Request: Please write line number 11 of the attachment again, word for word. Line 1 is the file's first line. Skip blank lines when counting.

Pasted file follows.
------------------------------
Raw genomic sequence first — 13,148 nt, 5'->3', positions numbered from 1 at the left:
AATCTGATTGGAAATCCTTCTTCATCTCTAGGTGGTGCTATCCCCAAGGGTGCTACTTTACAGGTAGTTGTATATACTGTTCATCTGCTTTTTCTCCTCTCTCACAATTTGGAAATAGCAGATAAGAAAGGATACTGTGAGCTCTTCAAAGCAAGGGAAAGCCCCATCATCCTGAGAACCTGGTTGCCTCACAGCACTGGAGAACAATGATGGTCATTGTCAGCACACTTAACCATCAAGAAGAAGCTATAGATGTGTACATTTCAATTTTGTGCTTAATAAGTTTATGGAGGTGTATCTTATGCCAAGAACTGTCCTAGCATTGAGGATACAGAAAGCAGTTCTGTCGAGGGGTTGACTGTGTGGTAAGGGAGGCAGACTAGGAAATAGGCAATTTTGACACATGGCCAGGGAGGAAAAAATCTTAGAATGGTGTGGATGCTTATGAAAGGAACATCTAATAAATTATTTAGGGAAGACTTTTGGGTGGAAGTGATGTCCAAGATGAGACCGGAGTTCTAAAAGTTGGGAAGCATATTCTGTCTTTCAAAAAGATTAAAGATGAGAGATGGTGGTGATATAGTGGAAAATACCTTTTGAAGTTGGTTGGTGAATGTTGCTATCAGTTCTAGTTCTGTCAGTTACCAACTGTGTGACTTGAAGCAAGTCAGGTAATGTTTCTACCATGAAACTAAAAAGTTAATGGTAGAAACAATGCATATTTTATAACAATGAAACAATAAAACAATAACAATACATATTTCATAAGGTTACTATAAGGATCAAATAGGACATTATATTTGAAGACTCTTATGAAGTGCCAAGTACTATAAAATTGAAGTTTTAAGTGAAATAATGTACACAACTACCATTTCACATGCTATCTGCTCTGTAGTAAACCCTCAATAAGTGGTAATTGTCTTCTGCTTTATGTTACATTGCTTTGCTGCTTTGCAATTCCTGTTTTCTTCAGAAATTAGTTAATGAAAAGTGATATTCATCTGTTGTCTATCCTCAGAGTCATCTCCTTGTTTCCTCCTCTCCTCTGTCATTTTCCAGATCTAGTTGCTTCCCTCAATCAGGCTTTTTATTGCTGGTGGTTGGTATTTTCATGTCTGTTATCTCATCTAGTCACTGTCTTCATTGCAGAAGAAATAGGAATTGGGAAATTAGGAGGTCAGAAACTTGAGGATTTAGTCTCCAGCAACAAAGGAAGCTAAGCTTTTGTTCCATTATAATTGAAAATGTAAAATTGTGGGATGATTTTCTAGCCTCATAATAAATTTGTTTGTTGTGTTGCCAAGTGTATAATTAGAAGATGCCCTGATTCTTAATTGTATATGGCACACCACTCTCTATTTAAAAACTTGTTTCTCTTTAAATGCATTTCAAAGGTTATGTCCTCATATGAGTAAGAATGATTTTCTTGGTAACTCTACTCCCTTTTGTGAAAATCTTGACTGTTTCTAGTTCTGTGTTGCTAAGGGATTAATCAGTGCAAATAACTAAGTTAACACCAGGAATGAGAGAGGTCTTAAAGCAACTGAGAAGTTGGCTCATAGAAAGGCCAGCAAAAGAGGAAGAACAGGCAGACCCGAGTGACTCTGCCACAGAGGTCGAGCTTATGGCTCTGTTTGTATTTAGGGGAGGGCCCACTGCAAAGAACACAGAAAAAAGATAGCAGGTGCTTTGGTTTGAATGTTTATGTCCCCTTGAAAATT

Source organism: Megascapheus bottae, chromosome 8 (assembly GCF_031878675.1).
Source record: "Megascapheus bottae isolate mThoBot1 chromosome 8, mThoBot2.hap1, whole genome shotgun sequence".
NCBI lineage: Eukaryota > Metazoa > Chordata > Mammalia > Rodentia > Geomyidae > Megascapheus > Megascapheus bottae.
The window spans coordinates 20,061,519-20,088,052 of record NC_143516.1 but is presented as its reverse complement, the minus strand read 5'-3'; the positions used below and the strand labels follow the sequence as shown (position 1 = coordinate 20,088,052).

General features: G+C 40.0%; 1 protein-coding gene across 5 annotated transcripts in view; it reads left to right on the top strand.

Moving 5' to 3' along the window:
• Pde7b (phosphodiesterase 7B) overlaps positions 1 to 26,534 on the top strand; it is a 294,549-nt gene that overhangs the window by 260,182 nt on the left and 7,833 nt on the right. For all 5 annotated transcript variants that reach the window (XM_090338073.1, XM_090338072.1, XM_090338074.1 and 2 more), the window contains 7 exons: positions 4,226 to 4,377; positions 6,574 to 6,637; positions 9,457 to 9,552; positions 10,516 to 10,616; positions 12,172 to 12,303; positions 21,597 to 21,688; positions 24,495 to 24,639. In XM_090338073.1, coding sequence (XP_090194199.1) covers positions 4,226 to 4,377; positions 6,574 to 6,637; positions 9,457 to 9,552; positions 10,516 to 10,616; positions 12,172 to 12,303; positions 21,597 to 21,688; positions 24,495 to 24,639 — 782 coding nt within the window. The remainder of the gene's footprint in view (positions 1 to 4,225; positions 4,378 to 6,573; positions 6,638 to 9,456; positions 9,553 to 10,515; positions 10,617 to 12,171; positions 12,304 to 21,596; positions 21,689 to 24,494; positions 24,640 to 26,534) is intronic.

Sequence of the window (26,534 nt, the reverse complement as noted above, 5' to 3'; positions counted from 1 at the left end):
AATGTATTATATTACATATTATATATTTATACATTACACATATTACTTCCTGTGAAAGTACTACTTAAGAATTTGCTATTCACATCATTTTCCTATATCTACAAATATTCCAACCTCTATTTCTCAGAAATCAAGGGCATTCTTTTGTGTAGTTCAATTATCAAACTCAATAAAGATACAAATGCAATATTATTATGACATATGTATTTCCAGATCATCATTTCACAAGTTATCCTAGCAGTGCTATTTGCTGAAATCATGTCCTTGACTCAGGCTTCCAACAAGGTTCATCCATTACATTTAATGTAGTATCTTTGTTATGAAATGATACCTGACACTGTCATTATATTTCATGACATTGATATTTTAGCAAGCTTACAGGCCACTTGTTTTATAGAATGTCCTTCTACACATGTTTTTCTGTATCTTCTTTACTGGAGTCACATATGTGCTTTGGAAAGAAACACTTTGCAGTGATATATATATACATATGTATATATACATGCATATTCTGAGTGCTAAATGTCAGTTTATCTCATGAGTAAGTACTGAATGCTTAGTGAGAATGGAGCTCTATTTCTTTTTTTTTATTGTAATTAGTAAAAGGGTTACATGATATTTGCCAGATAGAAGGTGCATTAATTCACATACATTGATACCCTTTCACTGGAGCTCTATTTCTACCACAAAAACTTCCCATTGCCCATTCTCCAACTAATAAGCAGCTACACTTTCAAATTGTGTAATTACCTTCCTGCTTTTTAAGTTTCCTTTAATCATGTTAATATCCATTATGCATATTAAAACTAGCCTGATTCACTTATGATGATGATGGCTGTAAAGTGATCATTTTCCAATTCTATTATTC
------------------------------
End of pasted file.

AATGTATTATATTACATATTATATATTTATACATTACACATATTACTTCCTGTGAAAGTACTACTTAAGAATTTGCTATTCACATCATTTTCCTATATCTACAAATATTCCAACCTCTATTTCTCAGAAATCAAGGGCATTCTTTTGTGTAGTTCAATTATCAAACTCAATAAAGATACAAATGCAATATTATTATGACATATGTATTTCCAGATCATCATTTCACAAGTTATCCTAGCAGTGCTATTTGCTGAAATCATGTCCTTGACTCAGGCTTCCAACAAGGTTCATCCATTACATTTAATGTAGTATCTTTGTTATGAAATGATACCTGACACTGTCATTATATTTCATGACATTGATATTTTAGCAAGCTTACAGGCCACTTGTTTTATAGAATGTCCTTCTACACATGTTTTTCTGTATCTTCTTTACTGGAGTCACATATGTGCTTTGGAAAGAAACACTTTGCAGTGATATATATATACATATGTATATATACATGCATATTCTGAGTGCTAAATGTCAGTTTATCTCATGAGTAAGTACTGAATGCTTAGTGAGAATGGAGCTCTATTTCTTTTTTTTTATTGTAATTAGTAAAAGGGTTACATGATATTTGCCAGATAGAAGGTGCATTAATTCACATACATTGATACCCTTTCACTGGAGCTCTATTTCTACCACAAAAACTTCCCATTGCCCATTCTCCAACTAATAAGCAGCTACACTTTCAAATTGTGTAATTACCTTCCTGCTTTTTAAGTTTCCTTTAATCATGTTAATATCCATTATGCATATTAAAACTAGCCTGATTCACTTATGATGATGATGGCTGTAAAGTGATCATTTTCCAATTCTATTATTC